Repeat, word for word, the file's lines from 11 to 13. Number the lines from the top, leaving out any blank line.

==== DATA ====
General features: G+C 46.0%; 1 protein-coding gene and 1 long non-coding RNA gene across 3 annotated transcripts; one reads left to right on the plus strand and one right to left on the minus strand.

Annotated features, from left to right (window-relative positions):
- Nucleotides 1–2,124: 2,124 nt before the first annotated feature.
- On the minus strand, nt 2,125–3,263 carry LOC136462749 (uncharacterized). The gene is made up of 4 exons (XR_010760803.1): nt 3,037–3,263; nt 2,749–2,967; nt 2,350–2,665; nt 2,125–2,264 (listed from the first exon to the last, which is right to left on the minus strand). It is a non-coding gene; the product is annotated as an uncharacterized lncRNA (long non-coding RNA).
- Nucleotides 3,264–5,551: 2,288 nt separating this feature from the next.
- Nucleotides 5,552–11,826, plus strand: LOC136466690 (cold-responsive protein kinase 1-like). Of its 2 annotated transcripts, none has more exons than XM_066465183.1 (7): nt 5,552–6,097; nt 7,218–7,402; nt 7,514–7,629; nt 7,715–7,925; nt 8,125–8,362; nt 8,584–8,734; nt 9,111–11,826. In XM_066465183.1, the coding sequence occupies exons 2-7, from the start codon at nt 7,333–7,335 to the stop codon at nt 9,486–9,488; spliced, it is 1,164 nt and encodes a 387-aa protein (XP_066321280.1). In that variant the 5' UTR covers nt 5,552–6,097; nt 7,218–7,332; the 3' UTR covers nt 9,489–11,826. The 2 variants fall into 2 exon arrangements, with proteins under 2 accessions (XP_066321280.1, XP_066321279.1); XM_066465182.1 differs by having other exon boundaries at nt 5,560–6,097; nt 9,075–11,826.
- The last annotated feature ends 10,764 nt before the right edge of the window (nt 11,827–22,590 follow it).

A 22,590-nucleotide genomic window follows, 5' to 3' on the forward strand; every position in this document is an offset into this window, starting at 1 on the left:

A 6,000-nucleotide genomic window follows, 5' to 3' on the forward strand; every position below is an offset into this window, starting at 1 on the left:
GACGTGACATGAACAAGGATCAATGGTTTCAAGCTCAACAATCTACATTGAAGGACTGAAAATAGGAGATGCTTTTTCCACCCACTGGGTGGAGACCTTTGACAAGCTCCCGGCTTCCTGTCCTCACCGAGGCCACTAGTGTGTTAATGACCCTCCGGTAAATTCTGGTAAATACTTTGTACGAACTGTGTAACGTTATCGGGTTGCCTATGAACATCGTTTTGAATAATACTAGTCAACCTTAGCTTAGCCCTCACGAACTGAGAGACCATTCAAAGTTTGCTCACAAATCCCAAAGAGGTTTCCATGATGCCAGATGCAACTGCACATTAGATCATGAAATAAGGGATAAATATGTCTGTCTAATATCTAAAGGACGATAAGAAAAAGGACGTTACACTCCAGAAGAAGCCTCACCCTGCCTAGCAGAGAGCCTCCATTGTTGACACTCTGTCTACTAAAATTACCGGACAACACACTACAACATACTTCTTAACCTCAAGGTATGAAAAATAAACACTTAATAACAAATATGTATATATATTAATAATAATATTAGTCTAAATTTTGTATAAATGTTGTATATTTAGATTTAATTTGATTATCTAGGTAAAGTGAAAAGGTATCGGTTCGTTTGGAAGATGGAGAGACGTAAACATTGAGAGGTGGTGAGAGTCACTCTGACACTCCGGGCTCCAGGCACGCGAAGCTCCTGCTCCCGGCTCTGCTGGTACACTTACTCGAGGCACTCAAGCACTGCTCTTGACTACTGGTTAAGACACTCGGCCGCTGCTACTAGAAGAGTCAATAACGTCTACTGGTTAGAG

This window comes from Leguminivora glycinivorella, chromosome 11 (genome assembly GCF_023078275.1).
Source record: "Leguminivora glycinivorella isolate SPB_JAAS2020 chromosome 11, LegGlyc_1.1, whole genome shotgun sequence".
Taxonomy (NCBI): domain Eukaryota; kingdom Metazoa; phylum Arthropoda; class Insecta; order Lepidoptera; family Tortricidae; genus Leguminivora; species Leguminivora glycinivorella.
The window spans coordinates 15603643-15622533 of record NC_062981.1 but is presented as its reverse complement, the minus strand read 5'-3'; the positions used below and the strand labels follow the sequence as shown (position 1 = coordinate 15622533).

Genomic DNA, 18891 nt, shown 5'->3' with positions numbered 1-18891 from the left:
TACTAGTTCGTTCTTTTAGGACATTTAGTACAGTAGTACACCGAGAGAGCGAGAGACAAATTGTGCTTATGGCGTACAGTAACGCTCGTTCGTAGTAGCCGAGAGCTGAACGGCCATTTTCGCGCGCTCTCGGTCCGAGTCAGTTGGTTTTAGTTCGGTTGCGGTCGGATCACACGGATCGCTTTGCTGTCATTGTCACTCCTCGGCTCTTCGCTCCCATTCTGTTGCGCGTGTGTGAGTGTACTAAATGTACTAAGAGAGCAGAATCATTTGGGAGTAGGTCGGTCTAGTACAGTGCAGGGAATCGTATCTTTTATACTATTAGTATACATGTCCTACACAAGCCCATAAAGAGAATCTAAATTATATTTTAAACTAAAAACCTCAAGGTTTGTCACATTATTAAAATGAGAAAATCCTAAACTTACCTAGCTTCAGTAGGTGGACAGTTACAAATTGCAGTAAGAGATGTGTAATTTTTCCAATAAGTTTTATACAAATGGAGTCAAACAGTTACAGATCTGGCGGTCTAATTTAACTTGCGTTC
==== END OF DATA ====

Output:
This window comes from Leguminivora glycinivorella, chromosome 11 (genome assembly GCF_023078275.1).
Source record: "Leguminivora glycinivorella isolate SPB_JAAS2020 chromosome 11, LegGlyc_1.1, whole genome shotgun sequence".
Taxonomy (NCBI): domain Eukaryota; kingdom Metazoa; phylum Arthropoda; class Insecta; order Lepidoptera; family Tortricidae; genus Leguminivora; species Leguminivora glycinivorella.